I offer free phone consultations for setting up your budget. Click on my contact page.

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6 Ways to Improve Your Credit Score

Your credit score can affect where you live and how much you pay, it can affect what you drive and your car payment, it can affect a job search and it can affect your other monthly bills. A good credit score will give you freedom to do many more things with your money. Whether you use credit or not, a good credit score will help you in your life. So, how do you fix your credit score if it is currently not good?

#1 – Request your credit report. Requesting your credit report will not affect your credit score. Go online to any of the credit reporting agencies and you can request a credit score for free. You can request one each year. This is the minimum amount of time you should go before checking your credit report again. Review thoroughly each separate account and dispute any claims on there that you feel are in error. Make a plan or a credit score goal with a time-frame. Avoid expensive credit monitoring services. You can do it on your own. If you have questions, call the credit reporting agency and they will help you.

#2 – Pay bills on time. To fix your credit, now is a good time to stop paying your bills late and late fees. If you absolutely must pay them late, be careful to keep it under 30 days late. Set up automatic bill pay so you don’t miss any payments. Late fees are so expensive but if you go over the 30 days, the late payment can also effect your credit.

#3 – Reduce debt owed. Look at your bills and see if you are really living within your means. This means you can pay all of your bills each month. Start paying a little extra on the bill with the lowest balance. Is your car payment or rent way too high? Look into other options so that you can reasonably pay your bills each month. It is expensive to sell your car when you’re upside down or to terminate a lease on an apartment, but in the long run it might be better for you if you can find more affordable options.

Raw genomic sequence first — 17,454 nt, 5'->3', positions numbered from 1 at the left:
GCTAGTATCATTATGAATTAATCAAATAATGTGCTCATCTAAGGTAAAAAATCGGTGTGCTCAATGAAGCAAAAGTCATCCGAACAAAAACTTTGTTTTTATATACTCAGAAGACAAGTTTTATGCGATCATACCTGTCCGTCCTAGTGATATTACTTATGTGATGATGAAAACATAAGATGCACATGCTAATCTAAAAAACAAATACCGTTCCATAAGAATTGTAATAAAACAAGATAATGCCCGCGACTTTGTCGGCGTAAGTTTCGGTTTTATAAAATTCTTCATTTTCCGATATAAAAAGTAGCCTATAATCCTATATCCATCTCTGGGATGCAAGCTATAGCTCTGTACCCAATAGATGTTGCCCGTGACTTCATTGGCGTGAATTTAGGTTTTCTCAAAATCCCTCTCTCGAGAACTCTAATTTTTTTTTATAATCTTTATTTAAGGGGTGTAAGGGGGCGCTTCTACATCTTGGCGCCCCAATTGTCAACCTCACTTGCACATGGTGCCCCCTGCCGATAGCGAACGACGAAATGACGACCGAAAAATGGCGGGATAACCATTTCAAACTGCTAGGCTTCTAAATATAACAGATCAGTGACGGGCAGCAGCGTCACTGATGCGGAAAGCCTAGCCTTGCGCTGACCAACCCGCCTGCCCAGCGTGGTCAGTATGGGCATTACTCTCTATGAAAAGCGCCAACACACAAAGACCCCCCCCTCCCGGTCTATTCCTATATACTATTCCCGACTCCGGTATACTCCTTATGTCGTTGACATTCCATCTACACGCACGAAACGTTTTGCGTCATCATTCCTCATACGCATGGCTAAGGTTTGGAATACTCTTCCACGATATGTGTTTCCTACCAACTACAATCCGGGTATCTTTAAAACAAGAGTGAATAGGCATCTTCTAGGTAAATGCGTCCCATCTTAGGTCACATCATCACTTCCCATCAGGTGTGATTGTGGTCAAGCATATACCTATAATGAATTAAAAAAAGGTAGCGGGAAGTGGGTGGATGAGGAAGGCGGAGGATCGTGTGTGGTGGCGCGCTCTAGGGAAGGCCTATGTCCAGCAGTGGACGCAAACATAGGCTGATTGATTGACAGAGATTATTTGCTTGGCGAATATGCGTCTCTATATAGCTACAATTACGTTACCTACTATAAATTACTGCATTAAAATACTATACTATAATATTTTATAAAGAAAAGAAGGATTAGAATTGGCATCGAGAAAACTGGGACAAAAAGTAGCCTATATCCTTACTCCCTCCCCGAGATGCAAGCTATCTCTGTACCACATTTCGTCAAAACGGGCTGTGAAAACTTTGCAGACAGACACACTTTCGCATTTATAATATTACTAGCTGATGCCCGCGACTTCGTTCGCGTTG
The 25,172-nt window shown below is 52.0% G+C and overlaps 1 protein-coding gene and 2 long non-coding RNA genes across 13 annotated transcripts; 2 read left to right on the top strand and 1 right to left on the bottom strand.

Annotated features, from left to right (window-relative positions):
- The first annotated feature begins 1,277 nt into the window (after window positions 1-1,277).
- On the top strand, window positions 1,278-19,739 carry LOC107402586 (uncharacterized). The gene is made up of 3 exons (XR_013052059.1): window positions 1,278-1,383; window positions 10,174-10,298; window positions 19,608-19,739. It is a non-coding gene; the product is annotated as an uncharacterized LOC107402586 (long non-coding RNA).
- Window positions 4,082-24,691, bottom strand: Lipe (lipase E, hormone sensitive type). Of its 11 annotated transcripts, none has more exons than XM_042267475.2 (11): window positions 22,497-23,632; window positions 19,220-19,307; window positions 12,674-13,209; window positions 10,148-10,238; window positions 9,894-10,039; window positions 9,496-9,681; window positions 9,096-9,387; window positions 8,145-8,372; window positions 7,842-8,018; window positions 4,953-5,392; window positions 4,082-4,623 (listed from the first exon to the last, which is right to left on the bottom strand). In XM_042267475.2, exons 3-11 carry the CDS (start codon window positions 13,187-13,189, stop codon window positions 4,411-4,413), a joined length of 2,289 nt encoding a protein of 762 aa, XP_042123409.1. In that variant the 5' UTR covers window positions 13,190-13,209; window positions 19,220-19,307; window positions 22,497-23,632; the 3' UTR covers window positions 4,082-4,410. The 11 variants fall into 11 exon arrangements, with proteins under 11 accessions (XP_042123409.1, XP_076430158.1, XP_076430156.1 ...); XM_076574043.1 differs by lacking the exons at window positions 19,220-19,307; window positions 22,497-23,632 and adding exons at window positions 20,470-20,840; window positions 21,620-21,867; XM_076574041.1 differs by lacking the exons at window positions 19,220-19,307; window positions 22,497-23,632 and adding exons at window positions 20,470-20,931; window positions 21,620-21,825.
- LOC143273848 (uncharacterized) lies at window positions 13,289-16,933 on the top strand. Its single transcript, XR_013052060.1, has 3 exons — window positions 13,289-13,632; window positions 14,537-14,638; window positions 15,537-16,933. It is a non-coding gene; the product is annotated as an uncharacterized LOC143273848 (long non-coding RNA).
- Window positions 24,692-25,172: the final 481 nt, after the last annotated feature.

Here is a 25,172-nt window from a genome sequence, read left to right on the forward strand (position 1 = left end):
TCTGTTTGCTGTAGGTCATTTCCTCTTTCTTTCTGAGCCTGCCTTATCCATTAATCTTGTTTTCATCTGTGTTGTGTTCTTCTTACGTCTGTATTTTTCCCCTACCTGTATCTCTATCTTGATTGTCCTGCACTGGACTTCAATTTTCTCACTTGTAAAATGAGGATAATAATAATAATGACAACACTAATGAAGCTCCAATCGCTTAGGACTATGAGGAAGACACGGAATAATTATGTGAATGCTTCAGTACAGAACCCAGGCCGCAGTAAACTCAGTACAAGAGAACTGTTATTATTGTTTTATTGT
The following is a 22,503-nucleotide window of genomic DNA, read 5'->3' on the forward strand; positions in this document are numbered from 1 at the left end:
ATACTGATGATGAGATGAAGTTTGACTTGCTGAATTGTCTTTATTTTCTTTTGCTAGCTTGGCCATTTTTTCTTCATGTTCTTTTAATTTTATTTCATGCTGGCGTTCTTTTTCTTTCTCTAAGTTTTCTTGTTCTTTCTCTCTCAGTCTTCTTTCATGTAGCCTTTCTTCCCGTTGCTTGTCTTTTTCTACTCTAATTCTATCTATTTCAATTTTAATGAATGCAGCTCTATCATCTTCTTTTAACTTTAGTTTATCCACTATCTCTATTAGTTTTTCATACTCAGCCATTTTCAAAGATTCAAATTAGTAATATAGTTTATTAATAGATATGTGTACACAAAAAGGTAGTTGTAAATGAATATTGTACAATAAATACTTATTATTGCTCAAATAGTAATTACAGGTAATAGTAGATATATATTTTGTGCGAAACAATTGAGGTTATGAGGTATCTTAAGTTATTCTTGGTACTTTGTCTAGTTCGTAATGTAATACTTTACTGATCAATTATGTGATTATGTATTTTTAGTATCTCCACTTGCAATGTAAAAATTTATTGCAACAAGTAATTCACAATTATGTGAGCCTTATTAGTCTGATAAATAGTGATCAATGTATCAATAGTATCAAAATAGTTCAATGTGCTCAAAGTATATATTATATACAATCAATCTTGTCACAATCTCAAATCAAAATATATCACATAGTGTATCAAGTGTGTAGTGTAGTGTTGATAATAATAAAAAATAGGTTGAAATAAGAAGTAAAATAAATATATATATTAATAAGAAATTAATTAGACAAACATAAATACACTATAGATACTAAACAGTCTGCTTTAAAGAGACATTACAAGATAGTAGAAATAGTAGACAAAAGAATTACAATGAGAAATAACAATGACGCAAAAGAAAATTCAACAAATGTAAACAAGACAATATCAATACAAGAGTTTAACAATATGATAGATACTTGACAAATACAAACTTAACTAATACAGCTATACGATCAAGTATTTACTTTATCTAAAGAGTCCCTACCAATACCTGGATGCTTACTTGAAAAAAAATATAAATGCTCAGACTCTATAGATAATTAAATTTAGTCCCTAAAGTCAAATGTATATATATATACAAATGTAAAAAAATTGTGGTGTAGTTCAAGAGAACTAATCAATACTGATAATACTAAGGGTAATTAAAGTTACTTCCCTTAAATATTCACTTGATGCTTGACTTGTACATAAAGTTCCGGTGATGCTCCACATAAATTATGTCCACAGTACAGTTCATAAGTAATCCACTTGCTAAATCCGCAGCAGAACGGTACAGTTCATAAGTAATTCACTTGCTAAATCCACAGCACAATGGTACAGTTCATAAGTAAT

#4 – Focus on credit cards. Credit cards make it too easy to overspend every month. Stop moving your balances around. Keep your balances low. Avoid opening new credit card accounts. Pay off your oldest debt first. But, do not close the oldest accounts. Closing old credit card accounts can actually hurt your credit. Just leave the balance at zero.

#5 – Sustain an emergency fund. Borrowing money at high interest rates when you have an emergency arise, can hurt your credit and cost you crazy amounts in interest. Always have a plan for emergencies and maintain your emergency fund first. When you use it, stop paying extra on other bills and re-establish this crucial fund. Everyone with good credit or zero debt has an account sufficient for most of their needs.

#6 – Avoid quick-fixes. Unfortunately, repairing credit takes time, years even. If someone is offering you a quick-fix, it is most likely a scam. Just like with losing weight, you must change your habits and gradually you will lose the “pounds” of debt that you are carrying.

Start somewhere small. If you are drowning in debt, start by paying off one bill. Then, move on to the next bill using the extra payment that you are now free from. Track your progress every month.

Do you need help setting up a budget or evaluating your finances? Click on my contact page. I offer free budget consultations. Coming soon, a free debt e-book to help you start the journey of improving your credit score.

Budgeting, expenses

6 Reasons to Get Out of Debt

Americans feel conflicted about their debt. About eight out of ten Americans have debts. Most people believe that debt is necessary but that they would rather not have it. Today, I will focus on the benefits of being debt-free. Reducing your debt can also help with some of these feelings.